Peter Liniker

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Where in the world

Portland, that’s where! I went to PyCon which was the best because I’ve been programming in Python for years and had gotten pretty tired of it. PyCon helped me see all the reasons to really appreciate the design of Python and CPython and the tradeoffs they’ve made.

In particular, trading efficiency for really good C interop.

I knew this but now I have a bigger respect for the tradeoff in light of the Gilectomy and Micropython and that it is worth it. It also helped me see what I’d like out of an interpreted language written in Rust.

To be fair though, what had really wearied me with Python was working with some expansive codebases like OpenStack and SaltStack. Both systems have given me endless games of whack-a-mole, tracking down bugs that would probably not have occurred in a statically typed language. Not Python’s fault though, I just have my doubts about duck typing everywhere all the time in large codebases.

My favorite part of PyCon though? I got to see a really good friend for the first time in years and hang out with other wonderfully fun people. Portland itself though… hmmm!

What safety hole? I don’t remember…

Anyway, in Episode VI I said:

If anybody cared to look at memory.rs they might have considered that Ptr<T> references memory in an Arena but the lifetime of Ptr<T> is not limited to the lifetime of the Arena it is connected to. I’ve let some possible use-after-free unsafety leak out.

I thought about this, and tried adding an explicit lifetime to Ptr<T>, and thought about it some more. These lifetimes are viral and start cluttering everything up. I don’t like it, yet it would be the right thing to do.

I’m not going to do it.

I did it. I couldn’t let this go. It was really hard (for me.) I cried, got angry, broke up with Rust, leaned on Python’s shoulder, got back together to work through our differences, was interrupted by life a thousand times and finally copied and modified somebody else’s solution.

Here is today’s diff. I’m going to try to explain what’s going on here…

In which I explain

After failing to wrap my head around the lifetime problem through my own brain power, I went looking for repositories with allocators to see what other people had implemented.

I reviewed a good number of hobby interpreters written in Rust on GitHub, and of those that did not use Rc<T> and had implemented some kind of allocator, not one had explicitly through lifetimes umbilically tethered pointers to their mother allocator. Either I’m not the only person with potential use-after-free or they used ways I didn’t see to define a safe-Rust API that can’t accidentally leak dead object pointers. Going to assume the latter right this second.

Finally I searched for allocator crates and came to rphmeier’s allocators crate in which, joy, I found pointer and allocator types that explicitly prevent, at compile time, pointers from outliving their allocator.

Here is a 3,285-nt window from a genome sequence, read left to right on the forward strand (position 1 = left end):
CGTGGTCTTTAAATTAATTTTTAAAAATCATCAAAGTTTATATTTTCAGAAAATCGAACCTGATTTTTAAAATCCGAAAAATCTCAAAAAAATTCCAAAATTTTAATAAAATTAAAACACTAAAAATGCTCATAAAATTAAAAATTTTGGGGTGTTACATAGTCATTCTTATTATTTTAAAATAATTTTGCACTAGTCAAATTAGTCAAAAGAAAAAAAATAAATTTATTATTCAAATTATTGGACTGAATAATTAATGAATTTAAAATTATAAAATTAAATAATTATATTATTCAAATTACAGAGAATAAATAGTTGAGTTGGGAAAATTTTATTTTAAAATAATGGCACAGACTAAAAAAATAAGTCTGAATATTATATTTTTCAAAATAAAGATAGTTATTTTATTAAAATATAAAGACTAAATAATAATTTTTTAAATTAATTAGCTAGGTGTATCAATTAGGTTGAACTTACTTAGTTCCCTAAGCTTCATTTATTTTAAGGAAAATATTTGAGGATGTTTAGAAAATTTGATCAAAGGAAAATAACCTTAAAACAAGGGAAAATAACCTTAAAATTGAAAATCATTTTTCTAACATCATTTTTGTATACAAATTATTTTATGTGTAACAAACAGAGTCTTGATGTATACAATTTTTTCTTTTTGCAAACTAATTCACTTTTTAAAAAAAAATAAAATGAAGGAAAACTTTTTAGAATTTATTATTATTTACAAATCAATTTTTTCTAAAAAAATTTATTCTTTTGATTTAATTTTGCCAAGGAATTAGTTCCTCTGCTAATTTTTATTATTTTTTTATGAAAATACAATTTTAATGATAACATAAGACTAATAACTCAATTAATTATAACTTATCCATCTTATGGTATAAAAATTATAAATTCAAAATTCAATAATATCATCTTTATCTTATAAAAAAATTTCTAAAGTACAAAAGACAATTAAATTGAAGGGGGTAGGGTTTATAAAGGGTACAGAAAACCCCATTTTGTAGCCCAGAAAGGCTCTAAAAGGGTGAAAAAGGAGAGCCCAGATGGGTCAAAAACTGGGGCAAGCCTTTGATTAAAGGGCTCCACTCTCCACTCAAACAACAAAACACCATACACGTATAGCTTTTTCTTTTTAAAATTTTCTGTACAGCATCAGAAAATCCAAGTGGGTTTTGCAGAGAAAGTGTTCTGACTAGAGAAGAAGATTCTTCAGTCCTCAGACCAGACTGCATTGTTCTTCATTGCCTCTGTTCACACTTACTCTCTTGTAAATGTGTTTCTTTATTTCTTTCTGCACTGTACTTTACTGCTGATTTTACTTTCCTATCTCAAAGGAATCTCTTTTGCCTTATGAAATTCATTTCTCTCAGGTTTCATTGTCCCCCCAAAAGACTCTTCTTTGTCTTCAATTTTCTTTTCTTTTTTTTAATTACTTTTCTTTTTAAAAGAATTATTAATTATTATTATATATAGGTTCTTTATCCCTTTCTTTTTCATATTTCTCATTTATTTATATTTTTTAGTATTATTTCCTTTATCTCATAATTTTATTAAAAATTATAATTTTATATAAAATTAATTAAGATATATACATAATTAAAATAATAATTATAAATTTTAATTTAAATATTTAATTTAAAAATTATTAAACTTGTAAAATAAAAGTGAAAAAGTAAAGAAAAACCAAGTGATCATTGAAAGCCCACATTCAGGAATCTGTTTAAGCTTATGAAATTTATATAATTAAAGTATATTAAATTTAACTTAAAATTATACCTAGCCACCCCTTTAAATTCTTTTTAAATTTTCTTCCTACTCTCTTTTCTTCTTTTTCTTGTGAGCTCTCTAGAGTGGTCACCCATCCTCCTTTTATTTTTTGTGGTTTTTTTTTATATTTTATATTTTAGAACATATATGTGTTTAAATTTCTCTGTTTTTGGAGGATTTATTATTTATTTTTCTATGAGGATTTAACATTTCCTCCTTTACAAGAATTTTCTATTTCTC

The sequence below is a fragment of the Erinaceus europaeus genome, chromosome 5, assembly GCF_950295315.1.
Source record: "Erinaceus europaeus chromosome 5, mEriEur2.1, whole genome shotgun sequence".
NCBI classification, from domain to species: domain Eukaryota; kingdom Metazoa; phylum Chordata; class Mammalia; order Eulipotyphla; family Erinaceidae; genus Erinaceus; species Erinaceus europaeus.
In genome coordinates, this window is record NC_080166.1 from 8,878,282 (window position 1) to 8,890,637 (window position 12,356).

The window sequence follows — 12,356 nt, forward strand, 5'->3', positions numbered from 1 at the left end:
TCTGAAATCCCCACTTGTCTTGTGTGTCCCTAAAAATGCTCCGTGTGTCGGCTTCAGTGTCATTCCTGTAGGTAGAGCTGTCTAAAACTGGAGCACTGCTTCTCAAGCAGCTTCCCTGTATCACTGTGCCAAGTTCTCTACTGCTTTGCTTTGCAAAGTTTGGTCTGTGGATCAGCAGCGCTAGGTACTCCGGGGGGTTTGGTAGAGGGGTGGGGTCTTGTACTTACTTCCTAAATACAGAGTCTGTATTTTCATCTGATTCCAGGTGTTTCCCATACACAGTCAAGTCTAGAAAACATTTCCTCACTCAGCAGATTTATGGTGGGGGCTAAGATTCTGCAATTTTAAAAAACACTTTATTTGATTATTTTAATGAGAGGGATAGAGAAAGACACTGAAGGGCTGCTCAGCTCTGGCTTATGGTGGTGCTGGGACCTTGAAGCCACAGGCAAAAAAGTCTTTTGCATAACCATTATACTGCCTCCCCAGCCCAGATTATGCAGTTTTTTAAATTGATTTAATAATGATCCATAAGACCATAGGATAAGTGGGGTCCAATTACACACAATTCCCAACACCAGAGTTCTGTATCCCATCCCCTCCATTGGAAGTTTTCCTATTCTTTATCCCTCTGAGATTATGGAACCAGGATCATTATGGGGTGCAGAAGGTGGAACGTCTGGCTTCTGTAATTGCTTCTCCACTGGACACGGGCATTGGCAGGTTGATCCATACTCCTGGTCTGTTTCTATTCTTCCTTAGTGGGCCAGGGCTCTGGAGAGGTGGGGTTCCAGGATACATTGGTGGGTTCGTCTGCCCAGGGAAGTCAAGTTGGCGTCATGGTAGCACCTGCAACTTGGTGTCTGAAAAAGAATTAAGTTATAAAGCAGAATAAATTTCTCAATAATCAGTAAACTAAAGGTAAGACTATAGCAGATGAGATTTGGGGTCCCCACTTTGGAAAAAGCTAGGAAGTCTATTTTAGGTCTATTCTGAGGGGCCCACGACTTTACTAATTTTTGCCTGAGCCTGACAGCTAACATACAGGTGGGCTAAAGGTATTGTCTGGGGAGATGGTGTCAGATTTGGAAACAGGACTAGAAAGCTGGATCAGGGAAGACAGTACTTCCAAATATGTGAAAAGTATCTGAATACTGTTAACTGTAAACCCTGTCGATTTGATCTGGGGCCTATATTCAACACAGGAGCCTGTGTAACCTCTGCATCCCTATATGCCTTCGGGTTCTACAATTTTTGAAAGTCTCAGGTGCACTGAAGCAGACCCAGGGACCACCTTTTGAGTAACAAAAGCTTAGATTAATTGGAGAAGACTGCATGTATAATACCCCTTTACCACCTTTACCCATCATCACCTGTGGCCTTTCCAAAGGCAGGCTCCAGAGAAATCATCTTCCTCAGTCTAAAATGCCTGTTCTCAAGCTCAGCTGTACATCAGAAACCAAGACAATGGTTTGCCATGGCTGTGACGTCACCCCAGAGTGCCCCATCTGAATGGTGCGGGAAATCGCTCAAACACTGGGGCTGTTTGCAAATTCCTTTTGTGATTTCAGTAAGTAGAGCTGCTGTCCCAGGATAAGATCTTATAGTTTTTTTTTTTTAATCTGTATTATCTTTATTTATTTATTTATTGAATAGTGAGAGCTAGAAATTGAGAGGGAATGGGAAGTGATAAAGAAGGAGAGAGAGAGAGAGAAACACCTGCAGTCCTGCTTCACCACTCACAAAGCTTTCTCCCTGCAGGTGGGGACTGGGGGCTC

I’ve taken these types and modified them to fit my use case.

My pointer type now takes an Allocator type instance and a lifetime that is bound to the Allocator and it ties the pointer type to that Allocator using std::marker::PhantomData. Thus the connection only exists at compile time and the pointer type remains just a pointer with no additional runtime baggage.

pub struct Ptr<'a, T, A: 'a + Allocator> {
ptr: *mut T,
_marker: PhantomData<&'a A>
}

I also created the Allocator type similarly to how allocators does it.

pub trait Allocator {
fn alloc<T>(&self, object: T) -> Ptr<T, Self> where Self: Sized;
}

At first I made fn alloc<T>(&self...) take &mut self because it seemed logical that an allocator is a mutable thing (without noting that allocators uses &self.)

Later I realized that the system allocator behaves more like a global data structure that is implicitly mutably aliased everywhere. With that in mind, I updated Allocator::alloc() to take &self and use interior mutability instead of taking &mut self. This solved many compile errors.

(The SymbolMap type also uses interior mutability now, too, for similarish reasons.)

Still, just by adding explicit lifetimes and refactoring allocation into a trait left me with so many horrible compiler errors that I played non-duck-typing static-checking I-don’t-quite-understand whack-a-mole for some time.

Now that I look at the final diff, though, the changes are logical and consistent.

The <'a, A: 'a + Allocator> parameters and bounds, simply, are pervasive.

Up next…

Holy moly it took a long time to get here from the previous post. Worst blog series ever.

I’d like to actually begin traversing the AST and doing something with it next!